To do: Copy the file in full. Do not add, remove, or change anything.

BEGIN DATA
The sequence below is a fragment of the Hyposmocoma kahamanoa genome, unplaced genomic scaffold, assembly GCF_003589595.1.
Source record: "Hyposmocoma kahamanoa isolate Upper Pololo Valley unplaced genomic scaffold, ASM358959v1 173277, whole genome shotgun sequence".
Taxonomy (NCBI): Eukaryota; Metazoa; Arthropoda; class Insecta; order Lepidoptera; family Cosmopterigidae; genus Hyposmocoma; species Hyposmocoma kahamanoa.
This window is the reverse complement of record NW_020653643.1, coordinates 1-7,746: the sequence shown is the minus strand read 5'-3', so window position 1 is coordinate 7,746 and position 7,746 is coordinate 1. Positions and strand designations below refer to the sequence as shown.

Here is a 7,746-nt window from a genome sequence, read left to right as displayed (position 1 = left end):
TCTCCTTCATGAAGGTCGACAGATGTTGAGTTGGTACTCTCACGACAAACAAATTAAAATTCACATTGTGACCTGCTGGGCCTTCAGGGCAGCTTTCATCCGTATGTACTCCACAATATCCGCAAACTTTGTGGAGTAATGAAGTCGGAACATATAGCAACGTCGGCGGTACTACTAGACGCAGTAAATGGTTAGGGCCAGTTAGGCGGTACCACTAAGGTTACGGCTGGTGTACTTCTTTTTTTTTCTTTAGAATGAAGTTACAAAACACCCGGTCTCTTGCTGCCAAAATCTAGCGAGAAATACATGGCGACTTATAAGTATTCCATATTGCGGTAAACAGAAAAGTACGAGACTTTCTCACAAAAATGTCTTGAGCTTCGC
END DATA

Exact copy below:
The sequence below is a fragment of the Hyposmocoma kahamanoa genome, unplaced genomic scaffold, assembly GCF_003589595.1.
Source record: "Hyposmocoma kahamanoa isolate Upper Pololo Valley unplaced genomic scaffold, ASM358959v1 173277, whole genome shotgun sequence".
Taxonomy (NCBI): Eukaryota; Metazoa; Arthropoda; class Insecta; order Lepidoptera; family Cosmopterigidae; genus Hyposmocoma; species Hyposmocoma kahamanoa.
This window is the reverse complement of record NW_020653643.1, coordinates 1-7,746: the sequence shown is the minus strand read 5'-3', so window position 1 is coordinate 7,746 and position 7,746 is coordinate 1. Positions and strand designations below refer to the sequence as shown.

Here is a 7,746-nt window from a genome sequence, read left to right as displayed (position 1 = left end):
TCTCCTTCATGAAGGTCGACAGATGTTGAGTTGGTACTCTCACGACAAACAAATTAAAATTCACATTGTGACCTGCTGGGCCTTCAGGGCAGCTTTCATCCGTATGTACTCCACAATATCCGCAAACTTTGTGGAGTAATGAAGTCGGAACATATAGCAACGTCGGCGGTACTACTAGACGCAGTAAATGGTTAGGGCCAGTTAGGCGGTACCACTAAGGTTACGGCTGGTGTACTTCTTTTTTTTTCTTTAGAATGAAGTTACAAAACACCCGGTCTCTTGCTGCCAAAATCTAGCGAGAAATACATGGCGACTTATAAGTATTCCATATTGCGGTAAACAGAAAAGTACGAGACTTTCTCACAAAAATGTCTTGAGCTTCGC